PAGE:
John P. Celentano BM 37, MA 41

Born in Montreal, Quebec, on October 22, 1912, John Celentano was educated in Rochester, including several years at the Eastman School, where he received a Bachelor of Music degree in 1937, a Master's in 1941, and the Performers' Certificate. He has been part of Eastman's, and Rochester's musical life ever since.


His Eastman career was a long and distinguished one. He taught violin and chamber music at Eastman from 1946 to 1979, also serving as String Department Chair. While he has performed all over the world as a soloist, orchestral violinist, and chamber musician, he has also contributed to community musical life in Rochester, as a member of the Rochester Civic Orchestra (1936-1942), Associate Concertmaster of the Rochester Philharmonic Orchestra (1946-1952), and Concertmaster of the Opera Under the Stars Orchestra (1952-1976). In the 1950s and '60s, he was radio and TV commentator for the Evening at Eastman chamber music broadcast series, and also narrated and performed on Rochester Area Educational Television.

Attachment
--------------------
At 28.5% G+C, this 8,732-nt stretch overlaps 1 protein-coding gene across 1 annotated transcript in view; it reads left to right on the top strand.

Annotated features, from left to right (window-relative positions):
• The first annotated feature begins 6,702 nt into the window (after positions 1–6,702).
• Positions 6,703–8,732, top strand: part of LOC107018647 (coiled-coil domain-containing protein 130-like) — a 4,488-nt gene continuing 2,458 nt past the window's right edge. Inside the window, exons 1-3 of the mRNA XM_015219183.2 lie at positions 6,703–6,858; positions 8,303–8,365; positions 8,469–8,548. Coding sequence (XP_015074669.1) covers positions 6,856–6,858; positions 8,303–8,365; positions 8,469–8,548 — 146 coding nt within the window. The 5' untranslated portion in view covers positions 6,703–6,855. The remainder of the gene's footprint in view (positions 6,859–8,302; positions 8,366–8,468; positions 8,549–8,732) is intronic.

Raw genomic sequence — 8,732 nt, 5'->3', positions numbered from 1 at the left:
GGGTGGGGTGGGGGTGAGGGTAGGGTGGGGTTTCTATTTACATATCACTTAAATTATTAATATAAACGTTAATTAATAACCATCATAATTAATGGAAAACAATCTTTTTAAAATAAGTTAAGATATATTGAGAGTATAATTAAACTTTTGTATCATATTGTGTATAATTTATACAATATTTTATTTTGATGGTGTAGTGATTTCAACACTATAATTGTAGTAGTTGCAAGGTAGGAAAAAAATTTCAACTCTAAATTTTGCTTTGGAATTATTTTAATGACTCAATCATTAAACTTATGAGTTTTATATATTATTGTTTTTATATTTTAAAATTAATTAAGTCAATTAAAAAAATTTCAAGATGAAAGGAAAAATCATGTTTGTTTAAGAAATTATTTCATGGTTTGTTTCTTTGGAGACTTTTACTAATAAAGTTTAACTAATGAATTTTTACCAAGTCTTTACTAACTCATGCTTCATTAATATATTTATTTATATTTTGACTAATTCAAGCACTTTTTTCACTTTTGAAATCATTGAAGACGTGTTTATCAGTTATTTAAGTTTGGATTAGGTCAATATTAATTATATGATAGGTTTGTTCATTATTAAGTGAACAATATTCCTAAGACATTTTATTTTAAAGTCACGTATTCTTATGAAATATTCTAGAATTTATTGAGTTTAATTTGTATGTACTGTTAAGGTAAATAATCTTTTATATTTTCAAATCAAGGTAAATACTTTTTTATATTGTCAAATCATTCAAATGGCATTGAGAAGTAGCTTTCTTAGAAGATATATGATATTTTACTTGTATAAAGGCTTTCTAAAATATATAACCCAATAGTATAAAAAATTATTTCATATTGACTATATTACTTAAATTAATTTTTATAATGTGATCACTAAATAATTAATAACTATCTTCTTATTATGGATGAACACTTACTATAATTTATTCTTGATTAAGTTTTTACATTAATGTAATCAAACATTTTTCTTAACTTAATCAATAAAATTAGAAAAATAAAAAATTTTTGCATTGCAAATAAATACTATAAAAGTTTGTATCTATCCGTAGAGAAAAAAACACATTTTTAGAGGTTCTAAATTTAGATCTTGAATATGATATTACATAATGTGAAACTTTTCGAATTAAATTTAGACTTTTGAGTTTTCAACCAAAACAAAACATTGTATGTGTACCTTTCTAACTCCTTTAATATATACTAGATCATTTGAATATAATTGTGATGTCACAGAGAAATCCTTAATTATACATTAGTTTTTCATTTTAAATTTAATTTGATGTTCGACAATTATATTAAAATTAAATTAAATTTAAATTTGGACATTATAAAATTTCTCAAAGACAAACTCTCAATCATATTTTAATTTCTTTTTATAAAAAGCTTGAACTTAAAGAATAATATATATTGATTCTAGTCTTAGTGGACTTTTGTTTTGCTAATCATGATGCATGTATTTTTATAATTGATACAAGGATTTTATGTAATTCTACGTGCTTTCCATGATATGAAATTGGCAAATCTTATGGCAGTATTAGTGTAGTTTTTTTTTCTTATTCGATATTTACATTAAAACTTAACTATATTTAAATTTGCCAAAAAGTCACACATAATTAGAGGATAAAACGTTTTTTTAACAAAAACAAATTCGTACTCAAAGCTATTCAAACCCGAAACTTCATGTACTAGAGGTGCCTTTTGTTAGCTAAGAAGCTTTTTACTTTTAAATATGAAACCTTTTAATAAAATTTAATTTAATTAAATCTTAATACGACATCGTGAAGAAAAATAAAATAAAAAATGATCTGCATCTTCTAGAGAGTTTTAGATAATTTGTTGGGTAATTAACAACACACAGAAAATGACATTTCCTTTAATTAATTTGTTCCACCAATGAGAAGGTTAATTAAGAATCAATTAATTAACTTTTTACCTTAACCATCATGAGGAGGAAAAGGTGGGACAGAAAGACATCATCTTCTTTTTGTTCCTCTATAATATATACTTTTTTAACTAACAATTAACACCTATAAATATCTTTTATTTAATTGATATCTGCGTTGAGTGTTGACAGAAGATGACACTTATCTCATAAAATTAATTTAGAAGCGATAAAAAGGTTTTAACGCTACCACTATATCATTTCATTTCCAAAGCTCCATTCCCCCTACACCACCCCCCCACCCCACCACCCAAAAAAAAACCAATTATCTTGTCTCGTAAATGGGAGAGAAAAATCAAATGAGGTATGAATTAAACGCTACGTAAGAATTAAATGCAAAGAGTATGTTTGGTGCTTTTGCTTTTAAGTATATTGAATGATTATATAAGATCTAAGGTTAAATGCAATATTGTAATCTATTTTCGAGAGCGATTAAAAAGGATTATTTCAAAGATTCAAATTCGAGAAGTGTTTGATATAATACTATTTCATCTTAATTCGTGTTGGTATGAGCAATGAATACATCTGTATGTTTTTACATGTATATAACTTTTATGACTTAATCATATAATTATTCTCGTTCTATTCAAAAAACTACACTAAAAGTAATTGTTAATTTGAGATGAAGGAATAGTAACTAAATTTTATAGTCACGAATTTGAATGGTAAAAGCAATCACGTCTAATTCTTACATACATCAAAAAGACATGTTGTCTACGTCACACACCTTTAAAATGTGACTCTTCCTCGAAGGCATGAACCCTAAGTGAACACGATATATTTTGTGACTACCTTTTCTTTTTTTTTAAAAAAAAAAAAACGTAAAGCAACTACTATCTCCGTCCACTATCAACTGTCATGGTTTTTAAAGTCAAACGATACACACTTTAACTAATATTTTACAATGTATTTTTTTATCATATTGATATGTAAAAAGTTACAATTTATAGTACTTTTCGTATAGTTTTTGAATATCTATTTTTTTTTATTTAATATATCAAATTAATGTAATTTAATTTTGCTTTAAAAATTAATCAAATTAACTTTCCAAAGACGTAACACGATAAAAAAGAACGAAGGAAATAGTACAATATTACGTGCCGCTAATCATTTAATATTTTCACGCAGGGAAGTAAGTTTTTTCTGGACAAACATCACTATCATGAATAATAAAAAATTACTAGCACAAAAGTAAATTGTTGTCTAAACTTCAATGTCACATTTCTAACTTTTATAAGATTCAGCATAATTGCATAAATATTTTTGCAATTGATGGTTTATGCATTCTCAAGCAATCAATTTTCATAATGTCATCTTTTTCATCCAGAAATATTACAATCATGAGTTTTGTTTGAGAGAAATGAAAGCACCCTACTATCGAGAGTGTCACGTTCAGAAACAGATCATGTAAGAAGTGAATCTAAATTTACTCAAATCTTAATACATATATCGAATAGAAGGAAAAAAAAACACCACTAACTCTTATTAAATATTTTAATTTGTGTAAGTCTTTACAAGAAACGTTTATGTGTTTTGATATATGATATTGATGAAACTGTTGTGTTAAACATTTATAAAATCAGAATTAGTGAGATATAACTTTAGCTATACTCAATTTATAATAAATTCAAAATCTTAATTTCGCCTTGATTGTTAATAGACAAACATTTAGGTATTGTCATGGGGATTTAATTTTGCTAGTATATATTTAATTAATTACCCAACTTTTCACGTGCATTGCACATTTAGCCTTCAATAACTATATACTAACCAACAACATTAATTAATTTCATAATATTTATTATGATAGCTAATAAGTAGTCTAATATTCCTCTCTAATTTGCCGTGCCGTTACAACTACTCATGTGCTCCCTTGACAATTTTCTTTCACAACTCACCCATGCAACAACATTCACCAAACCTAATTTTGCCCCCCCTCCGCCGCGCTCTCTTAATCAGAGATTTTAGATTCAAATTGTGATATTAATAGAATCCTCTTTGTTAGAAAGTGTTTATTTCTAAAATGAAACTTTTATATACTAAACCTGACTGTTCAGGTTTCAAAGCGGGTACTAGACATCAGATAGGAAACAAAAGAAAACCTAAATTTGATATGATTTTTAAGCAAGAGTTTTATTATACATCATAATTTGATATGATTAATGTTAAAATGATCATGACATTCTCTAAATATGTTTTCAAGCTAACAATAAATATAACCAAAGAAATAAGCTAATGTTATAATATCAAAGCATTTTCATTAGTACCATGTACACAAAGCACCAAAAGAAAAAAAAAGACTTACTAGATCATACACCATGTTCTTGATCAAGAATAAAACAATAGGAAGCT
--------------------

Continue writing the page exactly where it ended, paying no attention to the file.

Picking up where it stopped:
He was also a violinist in the Modern Art Quartet (1948-1958) and Eastman String Quartet (1954-1964). With the latter, he toured southern Europe, the Mideast, and North Africa in 1960, sponsored by the U.S. State Department, the first teaching chamber ensemble to do so.


John Celentano was President of the American String Teachers Association in 1975-1976, and received ASTA's Distinguished Service Award in 1981. School Musician called him "one of a vanishing breed of truly great chamber music coaches and expert string pedagogues," and many generations of Eastman string students would agree.


John Celentano has always been a passionate and articulate advocate of the importance of chamber music study in instilling technical skill and intellectual curiosity in young musicians. In a 1968 article for Orchestra News, he wrote: "Administration + Comprehension + Participation yields a totality in musical experience which is the distinguishing characteristic of the chamber music experience." He concluded his article by asking, "As teachers, do we need any higher goal to stimulate student interest and devotion to the development of instrumental skill if the reward be intimacy with the immortals?"

As an inspiring teacher and musician whose entire career has been a vibrant answer to this question, and as someone who has spent six decades on intimate terms with the immortals, the Eastman School of Music of the University of Rochester is proud to honor John Celentano, Distinguished Professor Emeritus of Chamber Music, with this Alumni Achievement Award.

Rochester, New York

October 22, 2002